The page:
Lieutenant Colonel J. E. Hansford
203rd (Hard and Dry) Battalion
He has also on different occasions intimated that he does not want to return to Canada, and has given the impression that he would “stall” off his return as long as possible.
He is the most unsatisfactory officer I have had to deal with, and since he has wilfully disobeyed an order and made a false statement, I think that disciplinary action should be taken … should he again return to this area, he will be placed under arrest.
(Col. Smart, Officer Commanding, Shorncliffe, 19 Oct 1917)
The son of Reverend William Hansford of Quebec, Jeffrey Ellery Hansford was born on 17 November 1864. He graduated from the University of Toronto and belonged to Loyal Orange Order No. 1307. A member of the 90th Winnipeg Rifles and major with the 144th Battalion, Hansford received authorization to raise the 203rd in February 1916.
Lieutenant Colonel Dan McLean
101st (Winnipeg Light Infantry) Battalion
If Canada, a self-governing nation, as part of the British Empire, but free and independent, should be attacked, what would Great Britain do? Every one knows she would fly to our assistance with all her forces. Canada will not do less. Every Canadian should be prepared, and I believe is prepared, to stand shoulder to shoulder for the unity of the Empire.
(McLean to Montreal Daily Star, 3 Aug 1914)
In anticipation of war with Germany, Daniel McLean, commanding officer of the 106th Winnipeg Light Infantry transmitted the above message vowing to support the Empire. McLean was a Winnipeg city councillor and Conservative member of the Manitoba legislature (1914—1915). Born on 4 January 1868 in Scotch Block, Ontario, he had moved to Winnipeg in 1893 and organized the 106th in 1912.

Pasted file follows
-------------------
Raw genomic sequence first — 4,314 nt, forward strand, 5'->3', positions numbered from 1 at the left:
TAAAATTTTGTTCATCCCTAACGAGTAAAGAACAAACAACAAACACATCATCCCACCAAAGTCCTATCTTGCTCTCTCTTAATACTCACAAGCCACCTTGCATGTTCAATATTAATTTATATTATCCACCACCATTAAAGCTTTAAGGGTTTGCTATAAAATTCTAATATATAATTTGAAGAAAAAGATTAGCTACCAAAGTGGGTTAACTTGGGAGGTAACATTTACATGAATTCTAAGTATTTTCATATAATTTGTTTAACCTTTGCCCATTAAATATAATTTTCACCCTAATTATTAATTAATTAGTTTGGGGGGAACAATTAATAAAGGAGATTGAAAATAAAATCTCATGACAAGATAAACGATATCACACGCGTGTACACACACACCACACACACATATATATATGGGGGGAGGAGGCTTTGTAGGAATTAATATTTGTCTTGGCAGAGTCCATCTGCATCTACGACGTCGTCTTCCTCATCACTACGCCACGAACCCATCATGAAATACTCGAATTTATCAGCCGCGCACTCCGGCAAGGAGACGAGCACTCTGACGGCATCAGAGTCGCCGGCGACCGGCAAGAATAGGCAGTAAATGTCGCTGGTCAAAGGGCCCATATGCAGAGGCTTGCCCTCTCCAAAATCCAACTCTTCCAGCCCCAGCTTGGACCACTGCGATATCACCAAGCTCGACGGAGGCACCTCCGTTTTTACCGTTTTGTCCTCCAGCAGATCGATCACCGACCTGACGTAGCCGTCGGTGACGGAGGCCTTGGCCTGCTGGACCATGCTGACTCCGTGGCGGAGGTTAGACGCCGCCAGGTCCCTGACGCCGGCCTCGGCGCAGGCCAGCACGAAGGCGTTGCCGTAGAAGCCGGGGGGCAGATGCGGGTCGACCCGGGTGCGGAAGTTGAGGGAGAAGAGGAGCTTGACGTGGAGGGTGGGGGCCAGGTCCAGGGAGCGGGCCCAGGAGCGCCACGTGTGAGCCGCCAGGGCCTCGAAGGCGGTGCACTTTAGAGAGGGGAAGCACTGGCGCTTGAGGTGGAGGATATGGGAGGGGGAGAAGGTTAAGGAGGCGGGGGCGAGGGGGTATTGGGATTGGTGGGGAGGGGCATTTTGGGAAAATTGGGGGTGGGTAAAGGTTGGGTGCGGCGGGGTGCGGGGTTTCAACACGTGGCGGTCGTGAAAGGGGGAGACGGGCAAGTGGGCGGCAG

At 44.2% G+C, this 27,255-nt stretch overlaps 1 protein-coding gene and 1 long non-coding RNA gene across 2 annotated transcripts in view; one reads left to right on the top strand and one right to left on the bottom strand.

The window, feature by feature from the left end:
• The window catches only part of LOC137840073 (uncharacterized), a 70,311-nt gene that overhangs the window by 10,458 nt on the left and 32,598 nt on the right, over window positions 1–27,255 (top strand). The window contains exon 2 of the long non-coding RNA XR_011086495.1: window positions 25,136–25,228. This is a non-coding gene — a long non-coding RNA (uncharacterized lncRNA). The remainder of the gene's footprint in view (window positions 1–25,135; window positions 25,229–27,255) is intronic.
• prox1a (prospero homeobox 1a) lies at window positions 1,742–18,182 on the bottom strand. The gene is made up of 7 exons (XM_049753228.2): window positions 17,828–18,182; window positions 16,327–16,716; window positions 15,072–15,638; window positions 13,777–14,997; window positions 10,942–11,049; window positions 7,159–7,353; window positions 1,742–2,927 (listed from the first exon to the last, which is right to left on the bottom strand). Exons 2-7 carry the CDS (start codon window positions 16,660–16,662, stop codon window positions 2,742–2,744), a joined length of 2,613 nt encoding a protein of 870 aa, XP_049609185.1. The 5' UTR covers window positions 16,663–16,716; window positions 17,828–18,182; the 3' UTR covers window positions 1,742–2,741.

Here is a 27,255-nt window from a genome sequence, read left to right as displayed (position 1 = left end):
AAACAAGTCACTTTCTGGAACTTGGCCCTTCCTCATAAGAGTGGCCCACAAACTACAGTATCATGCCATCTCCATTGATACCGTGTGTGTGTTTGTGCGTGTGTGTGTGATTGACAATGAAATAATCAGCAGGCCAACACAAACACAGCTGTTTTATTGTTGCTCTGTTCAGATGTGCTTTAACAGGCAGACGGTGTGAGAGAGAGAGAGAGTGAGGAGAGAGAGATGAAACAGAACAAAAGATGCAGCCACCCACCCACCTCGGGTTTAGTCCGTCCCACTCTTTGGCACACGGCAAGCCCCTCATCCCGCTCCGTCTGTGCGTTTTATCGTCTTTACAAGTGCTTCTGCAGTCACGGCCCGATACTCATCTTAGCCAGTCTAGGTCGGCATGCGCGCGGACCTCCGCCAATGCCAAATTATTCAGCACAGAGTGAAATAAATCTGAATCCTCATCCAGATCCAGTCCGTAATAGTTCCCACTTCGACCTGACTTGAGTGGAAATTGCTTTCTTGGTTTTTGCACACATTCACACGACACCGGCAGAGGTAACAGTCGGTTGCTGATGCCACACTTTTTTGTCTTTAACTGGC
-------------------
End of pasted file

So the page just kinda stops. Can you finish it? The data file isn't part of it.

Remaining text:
Lieutenant Colonel Hugh F. Osler
174th (Cameron Highlanders) Battalion
It makes me mad to see hundreds of fit men, a great many of whom can undoubtedly be spared, walking about and going to picture shows, without any thought of enlisting, when ten thousand of their fellow Canadians are either giving up their lives or being wounded every month.
(Hugh Osler to Edmund Osler, 8 Nov 1916)
Born in Toronto on 17 November 1881, Hugh Farquharson Osler was the son of Edmund Boyd Osler (1845—1924), prominent financier, banker and Tory politician. The elder Osler was Conservative MP for Toronto West between 1896 and 1917. After graduating from the Royal Military College, Hugh moved to Winnipeg where he worked for a corporate investment firm.
Lieutenant Colonel W. T. Edgecombe
183rd (Orange) Battalion
The pursuit of Brother Edgecombe is one of the most contemptible things that has happened in the politics of any Province.
It is just another instance of the implacability of political leaders. They expect men to violate their consciences, to ignore their convictions, to surrender their own views on public questions for the good of the party.
(Winnipeg Free Press, 17 Feb 1915, 22)
William Thomas Edgecombe was a Winnipeg city alderman, Grand Master of the Manitoba Loyal Orange Lodge. He was born in Harbor Grace, Newfoundland on 15 August 1868. He held various positions in publishing, engraving and banking before moving to Winnipeg in 1893. Although not active in the militia, Edgecombe was selected to raise the 183rd Battalion.
Lieutenant Colonel Dr. George Clingan, M.L.A.
79th (Manitoba) Battalion
Col. Clingan made an eloquent appeal for recruits, “Don’t let your children-to-be say in the after years, ‘My daddy was too cowardly to fight in the big war.’”
(Winnipeg Tribune, 11 Mar 1916, 12)
George Clingan was a doctor and Liberal member for Virden in the Manitoba legislature between 1914 and 1922. He was born on 28 March 1868 in Orangeville, Ontario and graduated from the Toronto Medical College. After moving his medical practice to Manitoba, he joined the 12th Dragoons in 1898, rising to the rank of major. He raising the 79th Battalion from Brandon and sailed to England in April 1916.